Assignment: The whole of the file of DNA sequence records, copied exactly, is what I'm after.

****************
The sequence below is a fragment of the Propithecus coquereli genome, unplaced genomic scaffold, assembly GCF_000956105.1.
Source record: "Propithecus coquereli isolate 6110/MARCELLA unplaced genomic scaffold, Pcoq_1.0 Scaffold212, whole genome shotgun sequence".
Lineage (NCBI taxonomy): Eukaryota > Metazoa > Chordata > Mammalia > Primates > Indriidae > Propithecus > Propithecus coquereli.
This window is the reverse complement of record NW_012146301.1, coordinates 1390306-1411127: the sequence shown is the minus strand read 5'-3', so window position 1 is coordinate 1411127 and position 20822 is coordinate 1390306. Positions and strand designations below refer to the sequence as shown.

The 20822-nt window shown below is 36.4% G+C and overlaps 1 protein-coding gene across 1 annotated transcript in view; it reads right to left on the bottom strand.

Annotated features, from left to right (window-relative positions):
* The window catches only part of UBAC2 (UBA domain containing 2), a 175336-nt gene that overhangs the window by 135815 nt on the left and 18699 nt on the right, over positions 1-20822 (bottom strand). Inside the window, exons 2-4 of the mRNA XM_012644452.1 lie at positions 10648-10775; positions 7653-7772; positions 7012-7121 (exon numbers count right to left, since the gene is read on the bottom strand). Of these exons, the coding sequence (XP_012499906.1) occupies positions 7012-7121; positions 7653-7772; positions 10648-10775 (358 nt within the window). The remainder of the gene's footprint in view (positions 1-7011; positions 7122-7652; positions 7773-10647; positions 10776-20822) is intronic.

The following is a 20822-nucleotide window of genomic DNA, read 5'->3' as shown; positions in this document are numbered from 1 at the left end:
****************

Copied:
The sequence below is a fragment of the Propithecus coquereli genome, unplaced genomic scaffold, assembly GCF_000956105.1.
Source record: "Propithecus coquereli isolate 6110/MARCELLA unplaced genomic scaffold, Pcoq_1.0 Scaffold212, whole genome shotgun sequence".
Lineage (NCBI taxonomy): Eukaryota > Metazoa > Chordata > Mammalia > Primates > Indriidae > Propithecus > Propithecus coquereli.
This window is the reverse complement of record NW_012146301.1, coordinates 1390306-1411127: the sequence shown is the minus strand read 5'-3', so window position 1 is coordinate 1411127 and position 20822 is coordinate 1390306. Positions and strand designations below refer to the sequence as shown.

The 20822-nt window shown below is 36.4% G+C and overlaps 1 protein-coding gene across 1 annotated transcript in view; it reads right to left on the bottom strand.

Annotated features, from left to right (window-relative positions):
* The window catches only part of UBAC2 (UBA domain containing 2), a 175336-nt gene that overhangs the window by 135815 nt on the left and 18699 nt on the right, over positions 1-20822 (bottom strand). Inside the window, exons 2-4 of the mRNA XM_012644452.1 lie at positions 10648-10775; positions 7653-7772; positions 7012-7121 (exon numbers count right to left, since the gene is read on the bottom strand). Of these exons, the coding sequence (XP_012499906.1) occupies positions 7012-7121; positions 7653-7772; positions 10648-10775 (358 nt within the window). The remainder of the gene's footprint in view (positions 1-7011; positions 7122-7652; positions 7773-10647; positions 10776-20822) is intronic.

The following is a 20822-nucleotide window of genomic DNA, read 5'->3' as shown; positions in this document are numbered from 1 at the left end: